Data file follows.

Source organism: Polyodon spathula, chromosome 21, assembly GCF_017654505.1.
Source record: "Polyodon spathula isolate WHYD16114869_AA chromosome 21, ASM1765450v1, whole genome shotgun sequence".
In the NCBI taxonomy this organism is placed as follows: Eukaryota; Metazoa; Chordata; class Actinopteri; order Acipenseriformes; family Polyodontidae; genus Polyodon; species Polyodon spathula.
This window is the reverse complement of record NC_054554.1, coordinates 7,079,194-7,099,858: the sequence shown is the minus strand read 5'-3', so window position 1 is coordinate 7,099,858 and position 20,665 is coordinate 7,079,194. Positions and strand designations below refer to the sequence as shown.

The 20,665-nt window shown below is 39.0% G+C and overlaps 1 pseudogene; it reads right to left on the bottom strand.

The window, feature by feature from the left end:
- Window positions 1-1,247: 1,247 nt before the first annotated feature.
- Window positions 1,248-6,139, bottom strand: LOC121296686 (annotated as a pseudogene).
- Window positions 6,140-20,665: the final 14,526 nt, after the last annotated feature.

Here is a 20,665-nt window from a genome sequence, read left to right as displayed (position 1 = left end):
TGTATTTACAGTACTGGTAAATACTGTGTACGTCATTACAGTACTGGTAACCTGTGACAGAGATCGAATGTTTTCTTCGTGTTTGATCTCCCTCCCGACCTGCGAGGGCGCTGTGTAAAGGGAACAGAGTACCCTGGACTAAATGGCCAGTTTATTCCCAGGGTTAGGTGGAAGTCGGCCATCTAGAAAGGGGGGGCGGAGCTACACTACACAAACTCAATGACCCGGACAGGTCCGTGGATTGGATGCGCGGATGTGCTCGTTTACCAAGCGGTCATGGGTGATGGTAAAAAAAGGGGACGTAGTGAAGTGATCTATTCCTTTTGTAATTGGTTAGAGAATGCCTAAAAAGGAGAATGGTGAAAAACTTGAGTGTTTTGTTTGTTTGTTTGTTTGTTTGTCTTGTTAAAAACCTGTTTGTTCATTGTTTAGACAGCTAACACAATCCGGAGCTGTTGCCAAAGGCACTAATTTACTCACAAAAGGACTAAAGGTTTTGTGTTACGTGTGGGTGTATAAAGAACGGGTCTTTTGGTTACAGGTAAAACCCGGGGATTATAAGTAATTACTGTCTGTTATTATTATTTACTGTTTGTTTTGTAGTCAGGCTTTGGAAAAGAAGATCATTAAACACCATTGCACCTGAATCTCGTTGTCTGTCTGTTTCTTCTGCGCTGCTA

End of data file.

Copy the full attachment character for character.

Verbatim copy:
Source organism: Polyodon spathula, chromosome 21, assembly GCF_017654505.1.
Source record: "Polyodon spathula isolate WHYD16114869_AA chromosome 21, ASM1765450v1, whole genome shotgun sequence".
In the NCBI taxonomy this organism is placed as follows: Eukaryota; Metazoa; Chordata; class Actinopteri; order Acipenseriformes; family Polyodontidae; genus Polyodon; species Polyodon spathula.
This window is the reverse complement of record NC_054554.1, coordinates 7,079,194-7,099,858: the sequence shown is the minus strand read 5'-3', so window position 1 is coordinate 7,099,858 and position 20,665 is coordinate 7,079,194. Positions and strand designations below refer to the sequence as shown.

The 20,665-nt window shown below is 39.0% G+C and overlaps 1 pseudogene; it reads right to left on the bottom strand.

The window, feature by feature from the left end:
- Window positions 1-1,247: 1,247 nt before the first annotated feature.
- Window positions 1,248-6,139, bottom strand: LOC121296686 (annotated as a pseudogene).
- Window positions 6,140-20,665: the final 14,526 nt, after the last annotated feature.

Here is a 20,665-nt window from a genome sequence, read left to right as displayed (position 1 = left end):
TGTATTTACAGTACTGGTAAATACTGTGTACGTCATTACAGTACTGGTAACCTGTGACAGAGATCGAATGTTTTCTTCGTGTTTGATCTCCCTCCCGACCTGCGAGGGCGCTGTGTAAAGGGAACAGAGTACCCTGGACTAAATGGCCAGTTTATTCCCAGGGTTAGGTGGAAGTCGGCCATCTAGAAAGGGGGGGCGGAGCTACACTACACAAACTCAATGACCCGGACAGGTCCGTGGATTGGATGCGCGGATGTGCTCGTTTACCAAGCGGTCATGGGTGATGGTAAAAAAAGGGGACGTAGTGAAGTGATCTATTCCTTTTGTAATTGGTTAGAGAATGCCTAAAAAGGAGAATGGTGAAAAACTTGAGTGTTTTGTTTGTTTGTTTGTTTGTTTGTCTTGTTAAAAACCTGTTTGTTCATTGTTTAGACAGCTAACACAATCCGGAGCTGTTGCCAAAGGCACTAATTTACTCACAAAAGGACTAAAGGTTTTGTGTTACGTGTGGGTGTATAAAGAACGGGTCTTTTGGTTACAGGTAAAACCCGGGGATTATAAGTAATTACTGTCTGTTATTATTATTTACTGTTTGTTTTGTAGTCAGGCTTTGGAAAAGAAGATCATTAAACACCATTGCACCTGAATCTCGTTGTCTGTCTGTTTCTTCTGCGCTGCTA